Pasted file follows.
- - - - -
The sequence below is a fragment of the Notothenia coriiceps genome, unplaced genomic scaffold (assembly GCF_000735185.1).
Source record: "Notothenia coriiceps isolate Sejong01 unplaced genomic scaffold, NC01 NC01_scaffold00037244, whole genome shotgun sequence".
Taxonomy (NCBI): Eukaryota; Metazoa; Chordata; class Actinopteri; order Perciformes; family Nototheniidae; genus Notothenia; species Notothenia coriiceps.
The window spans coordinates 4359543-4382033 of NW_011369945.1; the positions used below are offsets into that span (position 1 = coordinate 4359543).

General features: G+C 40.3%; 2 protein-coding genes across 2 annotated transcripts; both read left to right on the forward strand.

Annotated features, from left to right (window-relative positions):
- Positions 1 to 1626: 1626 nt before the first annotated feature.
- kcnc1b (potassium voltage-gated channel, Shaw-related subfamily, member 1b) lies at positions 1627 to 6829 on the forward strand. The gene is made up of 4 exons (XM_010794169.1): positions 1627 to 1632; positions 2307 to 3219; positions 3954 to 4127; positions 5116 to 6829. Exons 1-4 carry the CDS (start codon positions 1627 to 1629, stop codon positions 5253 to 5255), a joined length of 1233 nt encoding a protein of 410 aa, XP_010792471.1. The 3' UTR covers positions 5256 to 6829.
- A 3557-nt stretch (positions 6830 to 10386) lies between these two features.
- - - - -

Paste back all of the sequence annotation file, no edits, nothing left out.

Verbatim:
The sequence below is a fragment of the Notothenia coriiceps genome, unplaced genomic scaffold (assembly GCF_000735185.1).
Source record: "Notothenia coriiceps isolate Sejong01 unplaced genomic scaffold, NC01 NC01_scaffold00037244, whole genome shotgun sequence".
Taxonomy (NCBI): Eukaryota; Metazoa; Chordata; class Actinopteri; order Perciformes; family Nototheniidae; genus Notothenia; species Notothenia coriiceps.
The window spans coordinates 4359543-4382033 of NW_011369945.1; the positions used below are offsets into that span (position 1 = coordinate 4359543).

General features: G+C 40.3%; 2 protein-coding genes across 2 annotated transcripts; both read left to right on the forward strand.

Annotated features, from left to right (window-relative positions):
- Positions 1 to 1626: 1626 nt before the first annotated feature.
- kcnc1b (potassium voltage-gated channel, Shaw-related subfamily, member 1b) lies at positions 1627 to 6829 on the forward strand. The gene is made up of 4 exons (XM_010794169.1): positions 1627 to 1632; positions 2307 to 3219; positions 3954 to 4127; positions 5116 to 6829. Exons 1-4 carry the CDS (start codon positions 1627 to 1629, stop codon positions 5253 to 5255), a joined length of 1233 nt encoding a protein of 410 aa, XP_010792471.1. The 3' UTR covers positions 5256 to 6829.
- A 3557-nt stretch (positions 6830 to 10386) lies between these two features.